Indian activist freed on bail after 3 years in jail in controversial case

New Delhi, Dec 9 (EFE).- Indian activist and lawyer Sudha Bharadwaj was on Thursday released from a prison in the western city of Mumbai, as she was granted bail three years after being arrested in a controversial case, facing charges of inciting violence in a 2017 gathering of the marginalized Dalit community.

“What a smile! Released at 12.41 pm today,” senior Indian lawyer Indira Jaising tweeted along with the photograph of a smiling Bharadwaj inside a vehicle just after coming out of the prison.

Bharadwaj, 60, was granted bail by the Bombay High Court on Dec. 1, on a bail bond of 50,000 rupees ($662).

However, she had to wait a week to come out of prison, until the Supreme Court approved the bail after rejecting an appeal filed by the National Investigation Agency.

Bharadwaj is being investigated in a case related to clashes between Dalits and right-wing Hindu groups which left one person dead and injured many others between Dec. 31 – Jan. 1 2018 at Bhima Koregaon in the western state of Maharashtra.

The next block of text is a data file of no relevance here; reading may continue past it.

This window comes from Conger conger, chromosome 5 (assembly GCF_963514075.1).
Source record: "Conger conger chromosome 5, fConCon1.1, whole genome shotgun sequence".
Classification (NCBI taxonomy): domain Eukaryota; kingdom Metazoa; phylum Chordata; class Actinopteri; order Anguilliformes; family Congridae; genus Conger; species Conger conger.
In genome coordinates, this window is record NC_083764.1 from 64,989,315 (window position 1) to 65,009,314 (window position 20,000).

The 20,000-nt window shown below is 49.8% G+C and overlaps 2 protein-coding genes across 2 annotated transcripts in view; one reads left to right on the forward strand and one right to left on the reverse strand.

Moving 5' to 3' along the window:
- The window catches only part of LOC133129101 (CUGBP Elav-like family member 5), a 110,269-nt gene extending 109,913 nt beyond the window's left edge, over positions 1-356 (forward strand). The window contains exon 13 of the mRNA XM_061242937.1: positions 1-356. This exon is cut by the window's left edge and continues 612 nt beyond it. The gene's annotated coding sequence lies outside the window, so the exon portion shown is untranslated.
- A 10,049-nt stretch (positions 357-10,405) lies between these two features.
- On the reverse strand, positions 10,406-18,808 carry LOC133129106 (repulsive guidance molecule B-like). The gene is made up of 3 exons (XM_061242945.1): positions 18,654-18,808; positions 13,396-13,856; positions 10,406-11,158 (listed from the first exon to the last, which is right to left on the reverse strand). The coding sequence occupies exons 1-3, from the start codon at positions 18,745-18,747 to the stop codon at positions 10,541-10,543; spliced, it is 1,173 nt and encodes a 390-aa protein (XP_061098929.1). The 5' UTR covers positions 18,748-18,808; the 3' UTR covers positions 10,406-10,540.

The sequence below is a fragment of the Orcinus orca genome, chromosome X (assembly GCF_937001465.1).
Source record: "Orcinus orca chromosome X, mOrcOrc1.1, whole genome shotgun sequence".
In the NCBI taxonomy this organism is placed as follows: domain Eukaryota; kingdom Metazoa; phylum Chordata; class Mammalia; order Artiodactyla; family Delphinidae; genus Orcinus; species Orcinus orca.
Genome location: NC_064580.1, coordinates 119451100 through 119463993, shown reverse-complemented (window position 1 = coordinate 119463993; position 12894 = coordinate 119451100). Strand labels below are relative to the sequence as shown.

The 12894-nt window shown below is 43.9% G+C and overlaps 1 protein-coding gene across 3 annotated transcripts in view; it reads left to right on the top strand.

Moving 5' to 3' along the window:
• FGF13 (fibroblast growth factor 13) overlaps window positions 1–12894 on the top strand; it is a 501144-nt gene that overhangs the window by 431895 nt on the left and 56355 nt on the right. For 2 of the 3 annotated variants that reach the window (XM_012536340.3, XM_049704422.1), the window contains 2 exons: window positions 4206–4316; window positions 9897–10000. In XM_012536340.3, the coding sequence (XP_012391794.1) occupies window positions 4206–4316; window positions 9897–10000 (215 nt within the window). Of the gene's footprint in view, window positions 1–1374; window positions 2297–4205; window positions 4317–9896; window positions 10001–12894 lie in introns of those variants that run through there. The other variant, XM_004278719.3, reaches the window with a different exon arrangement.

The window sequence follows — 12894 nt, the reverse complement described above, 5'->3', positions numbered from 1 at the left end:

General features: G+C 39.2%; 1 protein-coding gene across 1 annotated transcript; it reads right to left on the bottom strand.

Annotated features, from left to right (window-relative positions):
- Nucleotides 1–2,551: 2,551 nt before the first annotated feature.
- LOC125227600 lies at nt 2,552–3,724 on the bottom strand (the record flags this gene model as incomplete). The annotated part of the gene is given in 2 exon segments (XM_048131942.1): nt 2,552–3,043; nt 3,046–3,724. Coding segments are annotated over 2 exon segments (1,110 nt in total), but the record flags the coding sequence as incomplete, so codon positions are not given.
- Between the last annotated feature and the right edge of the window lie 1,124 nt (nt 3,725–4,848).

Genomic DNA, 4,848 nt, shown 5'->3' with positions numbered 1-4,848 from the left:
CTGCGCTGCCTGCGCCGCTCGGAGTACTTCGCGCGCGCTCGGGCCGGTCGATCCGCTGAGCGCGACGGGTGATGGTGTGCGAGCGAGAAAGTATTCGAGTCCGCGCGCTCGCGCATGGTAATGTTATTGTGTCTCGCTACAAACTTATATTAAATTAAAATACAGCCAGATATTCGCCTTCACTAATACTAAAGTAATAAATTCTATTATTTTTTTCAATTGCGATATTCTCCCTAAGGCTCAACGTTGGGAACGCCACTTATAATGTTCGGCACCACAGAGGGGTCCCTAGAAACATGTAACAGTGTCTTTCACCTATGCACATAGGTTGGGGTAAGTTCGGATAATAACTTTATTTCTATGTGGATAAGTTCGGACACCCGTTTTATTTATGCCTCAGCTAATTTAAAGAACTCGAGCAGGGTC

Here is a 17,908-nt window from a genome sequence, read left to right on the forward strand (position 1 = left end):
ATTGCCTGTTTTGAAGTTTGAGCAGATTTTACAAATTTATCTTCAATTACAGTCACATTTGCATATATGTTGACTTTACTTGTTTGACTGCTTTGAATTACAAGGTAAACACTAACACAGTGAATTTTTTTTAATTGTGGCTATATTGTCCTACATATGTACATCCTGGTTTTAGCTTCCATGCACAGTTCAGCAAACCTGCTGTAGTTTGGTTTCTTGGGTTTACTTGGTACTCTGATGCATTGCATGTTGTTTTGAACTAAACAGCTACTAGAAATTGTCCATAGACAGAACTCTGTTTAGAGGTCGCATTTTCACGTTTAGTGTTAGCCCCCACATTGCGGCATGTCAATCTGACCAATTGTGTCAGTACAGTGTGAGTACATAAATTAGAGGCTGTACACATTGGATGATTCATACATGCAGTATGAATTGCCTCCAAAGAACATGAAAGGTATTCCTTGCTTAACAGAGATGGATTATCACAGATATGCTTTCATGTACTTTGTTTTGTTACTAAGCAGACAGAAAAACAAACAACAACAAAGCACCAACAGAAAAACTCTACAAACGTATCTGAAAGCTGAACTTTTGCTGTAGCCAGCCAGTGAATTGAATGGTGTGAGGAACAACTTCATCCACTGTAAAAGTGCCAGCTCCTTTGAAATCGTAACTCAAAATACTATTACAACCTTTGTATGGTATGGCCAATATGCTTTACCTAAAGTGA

Dalits had gathered there in large numbers to mark the 200th anniversary of the battle of Bhima Koregaon, in which the formerly “untouchable” members of the Hindu society had fought and won a battle as part of a British regiment against rulers of the Maratha caste, which enjoyed a higher social status.

The charges in the controversial case include inciting violence and links with the banned Communist Party of India (Maoist), a left-wing insurgent group, as well as being part of an alleged plot to assassinate Prime Minister Narendra Modi.

Bharadwaj has been a member of rights group People’s Union for Civil Liberties, which has severely criticized the actions of Indian security forces in Maoist-affected areas.

The PUCL on Thursday celebrated Bharadwaj’s release and criticized the Unlawful Activities Prevention Act, under which she had been charged.

The group said in a statement said that Bharadwaj’s release “indicates a shift in the larger public mood and judicial mindset towards acknowledging the UAPA as an unjust and undemocratic tool to stifle any viewpoint which the government considers problematic.”

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